I hiked fourteen miles alone, wearing faux Chinese luggage on my back so that I looked like a sci-fi monster, which caused otherwise friendly dogs to bark, reached a wind-blasted ridge and Baldy Peak at 12,600 feet, descended to a cliff-cradled lake, camped overnight in an inscrutable tent purchased that morning from the sporting-goods store, ate crunchy dehydrated spaghetti and meatballs because I could not start a fire with my “Surefire” matches, peed under the bedazzled New Mexican night sky, fought off an invading marmot or deer or possibly a coyote with a miniature and mostly impotent flashlight I felt compelled to blast around through the nylon like a toy gun, passed out rigid with fear, woke up stiff, ate half a granola bar saturated by a leaking water bottle, bandaged my bleeding toes, smelled human feces when no one else was around, and hiked back.
The next day, I flew home to my long-haired Italian friend who hiked, biked, bellowed, “Bring me Caligula’s horse!” while playing badminton without a net, whistled until the birds whistled back, collected bicycle reflectors, played tennis, refused to take his meds, braved the traffic in Ocean City and Chincoteague and Atlanta, touched a dolphin that actually cried out when he left, endured bad massages but gave only good ones, smoked weed (by himself), shopped like a fiend (online or in stores selling giant foods), plastered Facebook with one zillion selfies, cyber-flirted with other women and dropped to his knees, begging forgiveness, did enough of my laundry to cover a cruise ship, reminded me every few minutes of my beauty and his love for me, curled my toes every time, laughed whenever people asked if I was his mother, shouted, “Liar!” when I called him bipolar, and cooked never-ending meals for more than a year.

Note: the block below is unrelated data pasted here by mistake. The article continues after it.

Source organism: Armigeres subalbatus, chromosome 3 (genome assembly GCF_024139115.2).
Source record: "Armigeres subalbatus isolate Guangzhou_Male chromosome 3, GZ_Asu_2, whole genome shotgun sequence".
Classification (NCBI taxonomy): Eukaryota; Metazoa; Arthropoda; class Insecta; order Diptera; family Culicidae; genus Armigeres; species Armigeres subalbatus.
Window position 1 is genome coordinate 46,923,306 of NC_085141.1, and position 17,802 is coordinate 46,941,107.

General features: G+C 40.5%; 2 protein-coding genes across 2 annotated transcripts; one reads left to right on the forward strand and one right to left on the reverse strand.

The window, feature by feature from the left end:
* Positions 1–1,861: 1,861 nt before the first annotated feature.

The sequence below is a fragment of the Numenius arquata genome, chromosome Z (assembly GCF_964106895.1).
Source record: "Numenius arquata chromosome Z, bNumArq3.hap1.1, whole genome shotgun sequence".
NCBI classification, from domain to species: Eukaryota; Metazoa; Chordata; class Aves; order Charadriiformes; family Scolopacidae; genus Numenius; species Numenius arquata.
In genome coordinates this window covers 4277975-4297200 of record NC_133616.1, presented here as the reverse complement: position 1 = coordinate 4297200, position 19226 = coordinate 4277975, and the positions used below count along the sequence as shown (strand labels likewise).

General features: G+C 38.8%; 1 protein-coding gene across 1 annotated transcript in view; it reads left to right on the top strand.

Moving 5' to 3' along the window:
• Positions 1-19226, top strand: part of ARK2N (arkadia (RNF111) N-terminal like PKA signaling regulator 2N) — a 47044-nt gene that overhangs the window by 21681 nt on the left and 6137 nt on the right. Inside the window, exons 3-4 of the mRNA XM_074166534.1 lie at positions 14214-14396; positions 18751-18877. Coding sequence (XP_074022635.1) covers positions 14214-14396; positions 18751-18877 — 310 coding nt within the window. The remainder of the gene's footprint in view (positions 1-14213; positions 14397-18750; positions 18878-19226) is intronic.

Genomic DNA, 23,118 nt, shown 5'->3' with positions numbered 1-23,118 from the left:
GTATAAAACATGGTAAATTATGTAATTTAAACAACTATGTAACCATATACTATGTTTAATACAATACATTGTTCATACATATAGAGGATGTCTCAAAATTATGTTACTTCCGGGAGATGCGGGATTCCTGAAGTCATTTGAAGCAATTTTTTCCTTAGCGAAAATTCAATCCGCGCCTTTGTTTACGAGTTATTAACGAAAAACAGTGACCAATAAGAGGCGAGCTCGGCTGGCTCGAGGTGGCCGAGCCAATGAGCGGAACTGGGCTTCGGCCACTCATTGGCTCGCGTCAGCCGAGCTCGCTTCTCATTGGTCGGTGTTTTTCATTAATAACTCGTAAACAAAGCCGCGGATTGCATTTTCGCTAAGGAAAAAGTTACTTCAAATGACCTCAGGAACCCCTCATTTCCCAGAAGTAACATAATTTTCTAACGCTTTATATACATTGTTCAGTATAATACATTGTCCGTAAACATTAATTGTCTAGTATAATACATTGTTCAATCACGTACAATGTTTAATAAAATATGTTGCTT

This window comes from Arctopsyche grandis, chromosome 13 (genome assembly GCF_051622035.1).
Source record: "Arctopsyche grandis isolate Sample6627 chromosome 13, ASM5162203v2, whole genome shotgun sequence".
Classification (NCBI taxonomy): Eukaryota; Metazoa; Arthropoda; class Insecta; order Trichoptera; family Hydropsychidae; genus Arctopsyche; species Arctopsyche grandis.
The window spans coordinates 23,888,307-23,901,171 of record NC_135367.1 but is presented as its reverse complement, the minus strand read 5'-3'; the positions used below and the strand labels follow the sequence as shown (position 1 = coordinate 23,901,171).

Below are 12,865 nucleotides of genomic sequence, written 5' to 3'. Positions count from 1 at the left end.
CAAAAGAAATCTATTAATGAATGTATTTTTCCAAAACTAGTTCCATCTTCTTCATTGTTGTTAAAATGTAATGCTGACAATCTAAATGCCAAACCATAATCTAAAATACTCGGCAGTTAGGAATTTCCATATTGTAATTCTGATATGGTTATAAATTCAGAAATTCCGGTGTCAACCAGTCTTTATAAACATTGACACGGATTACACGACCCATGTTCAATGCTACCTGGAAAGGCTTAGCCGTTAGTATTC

I said good-bye—good luck in Colorado!—and I sang “Here Comes the Sun” at the top of my lungs while he packed a hope chest full of Lilliputian perfume bottles, T shirts folded into squares only a Marine could love, and a Civil War bullet he had dreamed of selling online (having found it on one of our hikes), all the while moving at the speed of an old-folks’ comedy routine, until I curled myself onto a pink-striped bathroom mat, moaning, convulsed by grief at the sound of the taxi, honking, and the door as it closed behind him, and for three days, I turned in all directions around the empty house, deafened by the echo of my footfalls: wall, ceiling, corner, floor—faster and faster until the phone’s ping poked at my heart; I fell down and replied, waiting while the curtains turned dark and then light again, and when he knocked, I nearly yanked the door off its hinges.
Ginger Pinholster’s third novel, Seeing Gethin, a love story about mental illness and stigma, has been coming along nicely. Her second novel, Angel-Dog Finds Me, awaits its fate. Ginger’s stories have appeared in The Northern Virginia Review and Boomtown, an anthology of the Queens University of Charlotte, where she earned her M.F.A. degree. Murmuration, her first book, was a finalist for a Santa Fe Writers Project award. She is chief communications officer for a nonprofit group, and an instructor at Northern Virginia Community College. Every day, she misses her daughter Caroline, who attends Eckerd College.